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This is MoneyHSBC say all of 275000 payments missed in computer meltdown are now processedThis is MoneyIt's typically used for making regular payments such as salaries, pensions, state benefits and tax credits - almost 90 per cent of the UK workforce are paid using Bacs direct credit, figures show. More than 150,000 UK organisations currently use it ...and more »
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Surviving the Recession


In March this year the Federation of Small Businesses reported that there was little sign of the economic downturn hitting order books; that the number of start ups was up; that manufacturing was seeing a bit of a renaissance; and there was no trickle down effect of the Credit Crunch.17-04-2009
What a difference 6 months makes. At the beginning of September the head of Small and Medium sized enterprise analysis at Barclays predicted that there would be 150,000 fewer SME’s in England and Wales by early 2010 because as more close down and fewer start up. And now - at the beginning of October those figures look optimistic. So how do you make sure your business survives a downturn that looks like being both deeper and more protracted than anyone imagined?
Even in the good times around a third of SMEs close after two to three years and that number is likely to go up substantially. It’s getting harder to raise money because house prices are falling and the banks are reluctant to lend. If you do get behind with your payments lenders are becoming more likely to pursue you and big firms are squeezing their smaller suppliers - demanding price cuts and paying invoices later. Paul Mullins who runs Business Debtline which advises small business owners on how to deal with their debts, says the number of calls his staff is dealing with has doubled in the first 6 months of 2008 and the number on the edge of failure is 50% up on this time last year.
But Alistair Tait of Tait Enterprises Development Ltd says enterprise is more important than ever in an economic downturn. Your country needs you! He says now’s not the time to sit tight and hope to survive the raging storm; it’s time to improve performance and put yourself in a position to get ahead once the tide changes.
Don’t panic: go through your finances checking what you have to pay out; what your order book looks like; and what you’re owed. Get the facts and then worry!
Where you can make savings? Staff? No one likes to make people redundant but some firms tend to over hire in the good times. Could you hire people as you need them on short term contracts? Rationalise your stock; renegotiate your contracts with your suppliers; hire better people at lower costs.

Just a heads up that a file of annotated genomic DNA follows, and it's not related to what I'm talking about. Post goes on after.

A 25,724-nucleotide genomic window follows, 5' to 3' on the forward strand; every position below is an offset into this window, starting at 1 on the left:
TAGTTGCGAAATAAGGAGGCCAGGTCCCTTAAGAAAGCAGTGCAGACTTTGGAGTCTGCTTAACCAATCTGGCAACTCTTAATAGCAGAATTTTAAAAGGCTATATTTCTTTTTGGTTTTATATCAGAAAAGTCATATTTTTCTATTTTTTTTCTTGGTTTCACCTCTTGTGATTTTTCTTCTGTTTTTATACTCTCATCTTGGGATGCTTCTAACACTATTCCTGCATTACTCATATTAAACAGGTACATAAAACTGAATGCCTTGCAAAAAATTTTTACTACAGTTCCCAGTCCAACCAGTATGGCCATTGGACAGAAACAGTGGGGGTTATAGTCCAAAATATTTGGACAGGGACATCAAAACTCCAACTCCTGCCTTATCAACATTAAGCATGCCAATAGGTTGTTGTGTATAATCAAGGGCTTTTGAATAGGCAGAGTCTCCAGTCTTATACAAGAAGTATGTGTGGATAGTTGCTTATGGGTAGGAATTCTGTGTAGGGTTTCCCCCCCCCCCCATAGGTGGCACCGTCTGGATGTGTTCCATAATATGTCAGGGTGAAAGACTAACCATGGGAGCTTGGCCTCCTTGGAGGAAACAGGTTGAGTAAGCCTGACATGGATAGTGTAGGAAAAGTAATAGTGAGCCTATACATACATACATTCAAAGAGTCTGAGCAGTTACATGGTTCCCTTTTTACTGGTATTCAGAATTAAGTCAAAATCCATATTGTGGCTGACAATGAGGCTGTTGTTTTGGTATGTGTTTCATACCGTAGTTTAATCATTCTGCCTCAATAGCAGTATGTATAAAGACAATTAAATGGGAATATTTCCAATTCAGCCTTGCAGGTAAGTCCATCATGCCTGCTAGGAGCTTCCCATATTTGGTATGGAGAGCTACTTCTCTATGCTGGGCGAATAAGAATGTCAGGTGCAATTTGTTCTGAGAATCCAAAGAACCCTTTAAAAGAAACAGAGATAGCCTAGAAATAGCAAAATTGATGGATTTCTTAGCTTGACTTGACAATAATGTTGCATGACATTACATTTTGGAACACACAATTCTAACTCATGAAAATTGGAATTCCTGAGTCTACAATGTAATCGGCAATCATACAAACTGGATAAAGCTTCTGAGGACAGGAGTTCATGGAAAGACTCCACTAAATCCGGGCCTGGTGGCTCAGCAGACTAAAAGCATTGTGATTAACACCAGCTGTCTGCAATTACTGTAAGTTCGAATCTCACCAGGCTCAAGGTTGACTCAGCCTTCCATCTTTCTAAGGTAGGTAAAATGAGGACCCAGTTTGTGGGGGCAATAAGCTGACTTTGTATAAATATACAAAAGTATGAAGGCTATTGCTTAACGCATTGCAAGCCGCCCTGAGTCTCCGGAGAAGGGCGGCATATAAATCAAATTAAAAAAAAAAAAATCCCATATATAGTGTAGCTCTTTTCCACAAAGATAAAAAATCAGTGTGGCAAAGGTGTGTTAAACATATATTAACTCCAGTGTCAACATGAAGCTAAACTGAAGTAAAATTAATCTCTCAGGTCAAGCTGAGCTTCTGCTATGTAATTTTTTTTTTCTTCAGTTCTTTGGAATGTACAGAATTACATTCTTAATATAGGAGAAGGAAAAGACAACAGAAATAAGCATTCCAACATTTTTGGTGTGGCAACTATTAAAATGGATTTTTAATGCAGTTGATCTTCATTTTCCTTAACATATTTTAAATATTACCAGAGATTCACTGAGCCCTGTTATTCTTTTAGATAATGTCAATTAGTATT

Are you spending on things that don’t make a real difference - travelling to meetings instead of phoning or using video conferencing; using expensive business premises when you could work from home? Sadly the Christmas parties may have to go but make sure your staff know you appreciate them. If you lose them it can be hard to find good skilled workers when times get better. You can save money with energy efficiency measures and reusing and recycling. Replace your fleet of cars with bicycles if possible.
Maximise your productivity. You need to sell product. You need customers. Spend more time with your customers finding out what they need and what will keep them coming back to you. Work on ways to sell more to existing customers. How will you get the biggest return for time spent?
Get to know your customers and keep their data - with their agreement, securely and only for your own use. Who are they? where to they come from? How did they find out about you? What did they think of your service? What would they like you to offer that you don’t what would make them come back to you? It’s cheaper to keep existing customers than to find new ones.
Know who your competitors are and what they’re up to. In the downturn more people become unemployed and some will set up businesses. You can find more people doing what you’re doing and chasing less demand. Having a competitive advantage is even more important in recession than in a boom. Compete on service and quality.
Cutting prices isn’t the only way to increase demand. Can you make your product more attractive without a lot of extra cost? Could you deliver? Delivering to local customers on your way home would cost you no extra but would add value. Or if you already deliver could you be more flexible - deliver when your competitors won’t. Could you attract customers with special offers?
Don’t forget that not everyone will spend less and those who do may cut back on other products and buy your instead. We may eat out less but buy more treats to eat at home.
If you’re lucky enough to be able to invest get ahead of the game for the upturn. Can you buy new stores or premises; revamp the ones you have; recruit talented people others have let go; invest in better services maybe even with more staff? Reduce the odds of sales going down and lead the recovery.
You do have to make sure you get paid on time or your cash flow will suffer - but the reason that’s not at the top of the list is that sometimes people put so much effort into this that they don’t do any of the rest. Is there as much money in the bank as there should be? Make sure you have a good financial control system and controller who chases up invoices, makes sure they’re paid on time and closes orders to non-payers.
Stop using expensive advisers and use the free services available such as the Health and Safety Executive, the Federation of Small Business if you are a member; the government’s small business service of Business Links at www.businesslink.gov.uk and if you are facing a problem get help sooner - don’t wait - call Business Debtline on 0800 197 6026. Paul Mullins says his free service has a good record of helping people to stay afloat. 
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